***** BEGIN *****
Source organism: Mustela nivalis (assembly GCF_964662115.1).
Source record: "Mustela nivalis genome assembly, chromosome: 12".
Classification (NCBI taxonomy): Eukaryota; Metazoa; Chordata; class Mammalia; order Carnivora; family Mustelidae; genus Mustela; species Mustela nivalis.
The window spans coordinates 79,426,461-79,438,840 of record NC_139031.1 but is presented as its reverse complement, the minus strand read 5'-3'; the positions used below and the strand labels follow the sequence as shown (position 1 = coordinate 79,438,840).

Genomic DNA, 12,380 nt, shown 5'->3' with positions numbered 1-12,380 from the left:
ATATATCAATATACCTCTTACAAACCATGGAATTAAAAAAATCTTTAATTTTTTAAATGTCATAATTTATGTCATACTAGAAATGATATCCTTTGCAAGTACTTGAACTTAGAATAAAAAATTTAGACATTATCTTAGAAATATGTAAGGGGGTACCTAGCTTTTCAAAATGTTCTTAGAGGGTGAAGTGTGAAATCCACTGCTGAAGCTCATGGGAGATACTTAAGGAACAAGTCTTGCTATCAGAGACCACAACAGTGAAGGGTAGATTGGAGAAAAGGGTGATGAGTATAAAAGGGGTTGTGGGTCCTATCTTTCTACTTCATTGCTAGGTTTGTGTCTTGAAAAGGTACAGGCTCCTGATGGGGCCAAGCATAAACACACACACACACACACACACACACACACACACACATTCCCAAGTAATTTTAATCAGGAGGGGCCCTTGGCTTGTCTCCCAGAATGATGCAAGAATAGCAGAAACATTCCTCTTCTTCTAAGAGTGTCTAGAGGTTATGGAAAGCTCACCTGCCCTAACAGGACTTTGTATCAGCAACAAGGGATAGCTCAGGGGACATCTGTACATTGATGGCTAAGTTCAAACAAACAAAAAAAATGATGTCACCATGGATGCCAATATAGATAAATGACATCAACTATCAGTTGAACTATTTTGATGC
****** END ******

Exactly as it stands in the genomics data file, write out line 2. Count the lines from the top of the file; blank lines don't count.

Source record: "Mustela nivalis genome assembly, chromosome: 12".